3. As already pointed out, in the instant case of the petitioner, the GTO formed the opinion that some gift had escaped assessment in the two relevant years on account of the assessee claiming in respect of his wealth-tax deductible items in the revised returns filed on December 13, 1979, in in respect of the two assessment years which disclosed that gifts had been made in favour of some persons in those relevant assessment years which had escaped gift-tax. This is seen form the records of the respondent GTO.
4. Shri P. A. Bhat, learned counsel appearing for the petitioner, has argued that on the facts borne out by the records of the case, the GTO could not assume jurisdiction to issue the impugned notice under clause (b) of sub-s(1) of s. 16 of the Act for under assessment or assessment at too low a rate or for any other reason, as, in the relevant assessment years, the assessee had filed separate return under the act in accordance with s. 13 of the Act and that orders had come to be passed on those returns as evidenced by annexes. D and D-1 for the relevant assessment years, 1974-75 and 1975-76, respectively. He has further contended that as is evidenced by the assessment orders of the GTO aforementioned, the gift disclosed and in respect of which exemption had been claimed under s. 5 of the Act, m on one or the other ground, was rejected by the GTO while only one item was accepted as a gift made in the year 1975-76 and that gift was in fact subjected to tax. Therefore, he has argued that even the transfer of properties made to his wife in payment of dower was in fact disclosed, at the time of assessment, to the GTO and he did not accept that transfer to be a genuine transfer made in consideration of payment of dower to his wife and in that circumstance with reference to whatever may have happened in the wealth-tax returns, the respondent, GTO could not disclose the gifts made in those relevant years.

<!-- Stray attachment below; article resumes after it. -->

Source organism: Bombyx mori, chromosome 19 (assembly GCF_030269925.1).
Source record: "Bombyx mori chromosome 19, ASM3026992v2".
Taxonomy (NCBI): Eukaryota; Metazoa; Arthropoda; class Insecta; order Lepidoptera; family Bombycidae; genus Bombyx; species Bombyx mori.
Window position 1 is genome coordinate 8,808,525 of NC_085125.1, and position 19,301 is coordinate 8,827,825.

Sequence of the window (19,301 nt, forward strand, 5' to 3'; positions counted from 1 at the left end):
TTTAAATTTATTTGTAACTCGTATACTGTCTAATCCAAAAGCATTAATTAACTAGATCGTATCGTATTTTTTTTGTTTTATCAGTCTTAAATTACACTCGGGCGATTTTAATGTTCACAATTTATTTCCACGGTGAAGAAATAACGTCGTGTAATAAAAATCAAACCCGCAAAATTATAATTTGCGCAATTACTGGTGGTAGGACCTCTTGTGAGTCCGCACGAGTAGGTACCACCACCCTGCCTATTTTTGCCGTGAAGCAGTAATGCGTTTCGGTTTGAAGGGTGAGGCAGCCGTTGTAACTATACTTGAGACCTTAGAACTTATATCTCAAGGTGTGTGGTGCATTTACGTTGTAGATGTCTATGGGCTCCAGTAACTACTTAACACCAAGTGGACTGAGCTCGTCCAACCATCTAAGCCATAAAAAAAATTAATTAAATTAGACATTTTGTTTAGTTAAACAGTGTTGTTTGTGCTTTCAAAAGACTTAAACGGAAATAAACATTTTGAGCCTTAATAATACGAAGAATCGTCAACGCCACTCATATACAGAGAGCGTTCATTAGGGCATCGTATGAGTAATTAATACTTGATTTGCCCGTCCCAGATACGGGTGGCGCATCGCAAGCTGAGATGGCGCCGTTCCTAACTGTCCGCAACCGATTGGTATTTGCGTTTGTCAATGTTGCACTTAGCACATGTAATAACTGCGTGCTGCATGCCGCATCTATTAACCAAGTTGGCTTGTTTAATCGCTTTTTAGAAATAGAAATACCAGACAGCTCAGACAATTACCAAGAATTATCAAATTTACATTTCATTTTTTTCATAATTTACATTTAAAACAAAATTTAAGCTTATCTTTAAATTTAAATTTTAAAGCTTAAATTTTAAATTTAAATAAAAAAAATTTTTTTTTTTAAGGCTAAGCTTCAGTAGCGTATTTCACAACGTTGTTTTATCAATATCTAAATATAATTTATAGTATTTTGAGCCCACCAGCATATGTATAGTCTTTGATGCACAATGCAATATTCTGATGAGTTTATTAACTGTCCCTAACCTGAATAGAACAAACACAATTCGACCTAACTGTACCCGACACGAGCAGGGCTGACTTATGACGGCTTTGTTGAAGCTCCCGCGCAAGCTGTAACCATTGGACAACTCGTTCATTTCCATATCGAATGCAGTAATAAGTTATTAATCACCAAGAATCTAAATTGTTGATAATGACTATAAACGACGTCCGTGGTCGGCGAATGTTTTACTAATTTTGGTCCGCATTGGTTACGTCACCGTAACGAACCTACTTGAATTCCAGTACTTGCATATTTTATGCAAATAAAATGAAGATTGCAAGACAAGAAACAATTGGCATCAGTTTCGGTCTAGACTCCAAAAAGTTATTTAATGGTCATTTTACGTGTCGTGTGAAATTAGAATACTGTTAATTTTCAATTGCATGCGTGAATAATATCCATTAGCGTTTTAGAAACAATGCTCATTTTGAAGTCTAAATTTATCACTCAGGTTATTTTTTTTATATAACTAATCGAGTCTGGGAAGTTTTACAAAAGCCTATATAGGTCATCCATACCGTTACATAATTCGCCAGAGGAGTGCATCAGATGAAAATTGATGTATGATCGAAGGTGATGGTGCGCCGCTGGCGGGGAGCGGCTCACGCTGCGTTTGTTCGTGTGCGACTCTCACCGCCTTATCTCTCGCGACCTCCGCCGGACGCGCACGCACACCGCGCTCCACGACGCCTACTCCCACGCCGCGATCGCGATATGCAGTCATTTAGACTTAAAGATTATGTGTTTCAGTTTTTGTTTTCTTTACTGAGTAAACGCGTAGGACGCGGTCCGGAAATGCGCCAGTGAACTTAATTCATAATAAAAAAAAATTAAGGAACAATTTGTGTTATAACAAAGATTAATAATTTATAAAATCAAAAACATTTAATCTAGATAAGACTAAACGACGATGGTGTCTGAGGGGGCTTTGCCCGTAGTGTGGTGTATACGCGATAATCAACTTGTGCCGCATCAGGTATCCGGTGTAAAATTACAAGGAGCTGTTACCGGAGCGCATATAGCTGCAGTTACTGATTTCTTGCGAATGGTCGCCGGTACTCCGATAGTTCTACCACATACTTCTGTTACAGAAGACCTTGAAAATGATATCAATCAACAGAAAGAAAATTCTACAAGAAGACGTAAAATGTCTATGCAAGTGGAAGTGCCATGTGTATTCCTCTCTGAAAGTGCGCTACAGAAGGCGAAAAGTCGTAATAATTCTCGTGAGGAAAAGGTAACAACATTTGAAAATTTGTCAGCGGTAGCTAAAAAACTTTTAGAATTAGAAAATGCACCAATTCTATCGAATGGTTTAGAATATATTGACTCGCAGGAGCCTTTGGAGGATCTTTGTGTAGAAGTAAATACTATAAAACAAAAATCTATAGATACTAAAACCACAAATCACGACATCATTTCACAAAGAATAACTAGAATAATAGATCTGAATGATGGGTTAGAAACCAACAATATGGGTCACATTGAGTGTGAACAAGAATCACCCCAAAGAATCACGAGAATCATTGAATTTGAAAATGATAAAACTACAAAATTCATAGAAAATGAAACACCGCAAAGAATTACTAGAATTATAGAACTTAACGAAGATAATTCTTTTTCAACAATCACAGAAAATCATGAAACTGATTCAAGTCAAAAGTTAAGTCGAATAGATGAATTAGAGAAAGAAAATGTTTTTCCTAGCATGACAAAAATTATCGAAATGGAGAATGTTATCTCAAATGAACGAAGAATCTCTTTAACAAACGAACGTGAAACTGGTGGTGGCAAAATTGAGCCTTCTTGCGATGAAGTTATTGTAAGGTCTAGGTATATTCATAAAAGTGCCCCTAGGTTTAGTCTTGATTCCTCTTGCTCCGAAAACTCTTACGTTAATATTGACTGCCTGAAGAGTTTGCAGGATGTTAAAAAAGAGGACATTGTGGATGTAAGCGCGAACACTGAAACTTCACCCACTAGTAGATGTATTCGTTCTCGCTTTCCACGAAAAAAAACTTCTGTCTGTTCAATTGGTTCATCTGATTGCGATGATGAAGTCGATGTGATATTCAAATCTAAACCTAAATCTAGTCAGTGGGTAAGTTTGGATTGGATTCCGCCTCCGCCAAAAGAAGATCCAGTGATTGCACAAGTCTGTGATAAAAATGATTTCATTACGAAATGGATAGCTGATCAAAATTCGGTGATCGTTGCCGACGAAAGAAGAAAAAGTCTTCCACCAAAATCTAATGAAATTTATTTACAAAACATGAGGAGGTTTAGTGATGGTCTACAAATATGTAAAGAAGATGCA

5. Perusal of the assessment orders for the assessment years 1974-75 and 1975-76 clearly disclose that there is considerable discussion in the matter of certain transfer of properties in favour of his wife. It was contended by the petitioner that it was not gift but payment of consideration as dower. In other words, the GTO was aware that in the relevant assessment years properties had been transferred to the wife, the GTO contending them to be gift and the assessee contending them to be transfer in payment of consideration of dower. The orders also disclose that gifts in respect of which exemption was claimed under s. 5 of the Act was disallowed by him except for the assessment year 1975-76 in respect of one item.
6. Therefore, there is no scope for clause (a) of sub-s (1) of s. 16 of the Act to be attracted to the facts disclosed in the assessment orders themselves.
7. The question is whether clause (b) is attracted. In clause (b) of sub-s(1) of s. 16 of the Act the GTO must have information in his possession on the basis of which he must have reason to believe that any taxable gifts had escaped assessment at too low a rate or other wise. What is clear from the perusal of annex. D the order of assessment under the Act for the assessment year 1974-75, list the fact that the exemption claimed was disallowed by the GTO holding them not to be gifts at all. In the result, no demand notice was issued. In the case of assessment year 1975-76 while all the gifts were not held to be gifts, one gifts alone was recognised in the value of Rs. 26,000 a nd that was subjected to tax. In that circumstance it is evident form annexes D and D-1 that the respondent formed the opinion that the gifts disclosed were not gifts at all and therefore, did not bring them to 1975-76.